Documents to download

Academics Hilary Graham and Piran White have argued that “how future generations are represented in policy-making is one of the biggest questions of our time”. However, the “standard approach to policymaking prioritises the interests” of current citizens.

Some theorists have suggested that future generations should not be explicitly represented in policymaking. One reason advanced is their implicit representation through family and institutional ties of the current generation. Another is uncertainty about what future generations’ interests will actually be. However, counter-arguments have been made to these ideas.

Worldwide, countries including Finland, Hungary, Singapore and Israel have introduced formal representation of future generations into policymaking. There is a Commissioner for Future Generations in Wales, and a ‘futures forum’ in Scotland. There is no UK-wide equivalent, although future generations are mentioned in a number of policies and plans.

A preference for current over future generations is built into the cost-benefit analyses (CBAs) undertaken on proposed UK government policies. In CBAs, the ‘discount rate’ means that any benefit has a lower value, the further in the future it arises. However, the Government has said that this should be adjusted for environmental issues. These, it said, involve “significant and, for all practical purposes, irreversible wealth transfers from the future to the present”.

Intergenerational fairness may be threatened by current government deficits. These transfer the cost of spending onto future generations, even though they may not benefit from it. A House of Lords committee proposed that all spending policies should be subject to an ‘intergenerational impact assessment’.

Finally, a number of organisations have put forward proposals for how future generations might be formally represented in UK policymaking. Several have proposed a new House of Lords Committee as a possible approach.


Documents to download

Related posts

  • EU Committee Report: future UK–EU relationship on professional and business services

    In October 2020, the House of Lords European Union Committee published a report into the future of the UK-EU relationship on professional and business services. It argued the UK’s professional and business services sector potentially could be damaged by the establishment of new barriers to trade at the end of the transition period on 1 January 2021. The report recommended the Government needed to do more to support the sector.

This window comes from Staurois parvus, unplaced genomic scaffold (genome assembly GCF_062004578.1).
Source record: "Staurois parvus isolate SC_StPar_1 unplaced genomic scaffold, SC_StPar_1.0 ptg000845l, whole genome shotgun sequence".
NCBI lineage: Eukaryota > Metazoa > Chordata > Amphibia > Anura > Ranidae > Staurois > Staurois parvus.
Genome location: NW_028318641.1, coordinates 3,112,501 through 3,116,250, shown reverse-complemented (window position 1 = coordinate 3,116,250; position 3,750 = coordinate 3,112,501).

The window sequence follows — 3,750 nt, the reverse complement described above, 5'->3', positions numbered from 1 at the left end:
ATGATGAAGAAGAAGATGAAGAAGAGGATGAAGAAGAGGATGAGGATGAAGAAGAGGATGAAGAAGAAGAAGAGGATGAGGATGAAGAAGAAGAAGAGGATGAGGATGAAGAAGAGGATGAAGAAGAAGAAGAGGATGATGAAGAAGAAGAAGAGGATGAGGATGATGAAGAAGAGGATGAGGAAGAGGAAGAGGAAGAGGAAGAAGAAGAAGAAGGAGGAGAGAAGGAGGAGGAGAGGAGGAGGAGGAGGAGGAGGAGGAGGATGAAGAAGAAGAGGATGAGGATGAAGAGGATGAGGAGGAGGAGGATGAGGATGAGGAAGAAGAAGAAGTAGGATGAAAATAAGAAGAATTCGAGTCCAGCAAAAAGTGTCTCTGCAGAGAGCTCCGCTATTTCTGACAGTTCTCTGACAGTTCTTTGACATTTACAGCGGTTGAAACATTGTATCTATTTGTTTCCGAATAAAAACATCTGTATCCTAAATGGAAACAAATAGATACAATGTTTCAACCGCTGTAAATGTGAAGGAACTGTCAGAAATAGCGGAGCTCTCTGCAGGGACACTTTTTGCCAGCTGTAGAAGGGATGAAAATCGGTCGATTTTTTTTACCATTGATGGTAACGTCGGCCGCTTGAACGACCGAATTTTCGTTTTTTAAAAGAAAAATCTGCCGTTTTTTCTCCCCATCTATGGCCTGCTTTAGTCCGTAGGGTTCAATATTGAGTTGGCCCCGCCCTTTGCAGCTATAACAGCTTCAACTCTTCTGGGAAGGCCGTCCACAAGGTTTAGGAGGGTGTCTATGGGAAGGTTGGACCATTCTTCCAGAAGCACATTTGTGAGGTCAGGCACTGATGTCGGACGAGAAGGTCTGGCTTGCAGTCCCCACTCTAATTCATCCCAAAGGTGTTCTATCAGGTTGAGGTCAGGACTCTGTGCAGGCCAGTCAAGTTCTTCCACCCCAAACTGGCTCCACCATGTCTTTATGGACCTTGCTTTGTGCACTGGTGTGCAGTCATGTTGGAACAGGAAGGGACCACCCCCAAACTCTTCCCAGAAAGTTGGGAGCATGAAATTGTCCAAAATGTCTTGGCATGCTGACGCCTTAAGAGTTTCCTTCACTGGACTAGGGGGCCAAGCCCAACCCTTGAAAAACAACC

EU Committee Report: future UK–EU relationship on professional and business services
  • Antarctic Treaty: impact and relevance today

    The Antarctic Treaty is a framework for peaceful coexistence and scientific cooperation in the continent. It was ratified in 1961 by the 12 countries active in Antarctica at the time. 60 years since its ratification, the number of parties to the Antarctic Treaty has increased. However, the challenges facing the continent have also grown, including the threat of climate change to the continent’s ice sheet and the impact of tourism on local flora and fauna.

    Antarctic Treaty: impact and relevance today
  • Foreign languages: skills in the workforce

    Surveys consistently indicate just under two in three Britons are unable to hold a conversation in a language other than their mother tongue. A number of organisations have drawn attention to this so-called ‘language deficit’ and its impact on trade and employment. This article looks at calls to improve language skills in England in the context of the Government’s ambition for a ‘Global Britain’.

    Foreign languages: skills in the workforce